Q1

Median

Mean

Q3

Max.

Skewness

Kurtosis

0.100

2.125

9.500

12.200

20.12

64.00

1.4725

5.8895

Table 3 lists the values the MLEs and their standard errors, whereas the values of \(-\widehat {\ell }\), AIC, CAIC, HQIC, BIC and Kolmogorov (K-S) statistic are given in Table 4. From Table 4, it is noted that the KwTP distribution has the lowest values for the \(-\widehat {\ell }\), AIC, CAIC, HQIC, BIC, and K-S statistic. One can employ the likelihood ratio statistic to test the superiority of the KwTP distribution over the other distributions. The plots comparing the KwTP distribution with other distributions are given in Figs. 7, 8 and 9. The values in Table 4, and the plots, all indicate that the KwTP distribution is more superior and fits the data more adequately than the other comparative distributions.
Fig. 7

Fitted CDF of the Wheaton river data

Fig. 8

QQ-plots of the Wheaton river data

Fig. 9

Fitted PDF of the Wheaton river data

Table 3

Estimated parameters and their standard errors for the Wheaton river data

Model

\(\hat {a}\)

\(\hat {b}\)

\(\hat {\lambda }\)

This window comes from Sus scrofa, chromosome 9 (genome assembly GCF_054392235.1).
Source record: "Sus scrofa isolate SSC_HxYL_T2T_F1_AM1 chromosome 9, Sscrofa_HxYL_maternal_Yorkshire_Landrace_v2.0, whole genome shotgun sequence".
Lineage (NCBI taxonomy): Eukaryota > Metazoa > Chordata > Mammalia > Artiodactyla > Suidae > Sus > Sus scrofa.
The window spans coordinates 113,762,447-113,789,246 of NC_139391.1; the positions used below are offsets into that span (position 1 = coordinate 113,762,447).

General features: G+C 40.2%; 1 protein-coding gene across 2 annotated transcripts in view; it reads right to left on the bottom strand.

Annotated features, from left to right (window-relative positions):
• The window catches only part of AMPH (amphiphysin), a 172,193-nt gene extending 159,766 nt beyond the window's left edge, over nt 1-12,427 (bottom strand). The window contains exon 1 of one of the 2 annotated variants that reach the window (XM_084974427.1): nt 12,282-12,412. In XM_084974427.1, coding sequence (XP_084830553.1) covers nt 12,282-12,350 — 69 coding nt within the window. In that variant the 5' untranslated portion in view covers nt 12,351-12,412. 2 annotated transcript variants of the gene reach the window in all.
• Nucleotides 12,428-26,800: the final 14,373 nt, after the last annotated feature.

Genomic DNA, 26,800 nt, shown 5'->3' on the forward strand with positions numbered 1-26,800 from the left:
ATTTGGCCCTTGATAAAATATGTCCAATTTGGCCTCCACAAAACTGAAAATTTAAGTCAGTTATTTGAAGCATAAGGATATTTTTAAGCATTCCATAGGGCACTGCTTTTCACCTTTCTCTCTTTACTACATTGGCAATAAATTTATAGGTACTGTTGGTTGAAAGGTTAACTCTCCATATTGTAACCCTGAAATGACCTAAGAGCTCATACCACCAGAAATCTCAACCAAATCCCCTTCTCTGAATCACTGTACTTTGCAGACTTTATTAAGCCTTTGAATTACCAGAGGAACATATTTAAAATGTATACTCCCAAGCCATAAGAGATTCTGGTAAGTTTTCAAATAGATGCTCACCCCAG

\(\hat {\alpha }\)

\(\hat {\theta }\)

KwTP

4.2684

17.0139

-0.3687

0.2003

0.1

 

(1.5669)

(12.6727)

(0.5308)

(0.0609)

-

KwP

2.8553

85.8468

-

0.0528

0.1

 

(0.3371)

(60.4213)

-

(0.0185)

-

BTP

3.9118

17.3874

-0.8518

0.1159

0.1

 

(1.8159)

(11.7365)

(0.2588)

(0.0509)

-

BP

3.1473

85.7508

-

0.0088

0.1

 

(0.4993)

(0.0001)

-

(0.0015)

-

TP

1

1

-0.952

0.3490

0.1

 

-

-

(0.089)

(0.072)

-

EP

2.8797

1

-

0.4241

0.1

 

(0.4911)

-

-

(0.0463)

-

P

1

1

-

0.2438

0.1

 

-

-

-

(0.0287)

-

Table 4

The AIC, CAIC, BIC, HQIC and K-S test statistic of the Wheaton river data

Model

Statistics

 

(.,x)

AIC

CAIC

BIC

HQIC

KS

KwTP

254.017

516.034

516.641

525.085

519.634

0.147

BTP

256.577

521.154

521.760

530.204

524.753

0.160

KwP

271.200

548.400

548.753

555.230

551.119

0.170

BP

283.700

573.400

573.753

580.230

576.119

0.175

TP

286.201

576.402

576.575

580.954

578.214

0.287

EP

287.300

578.600

578.774

583.153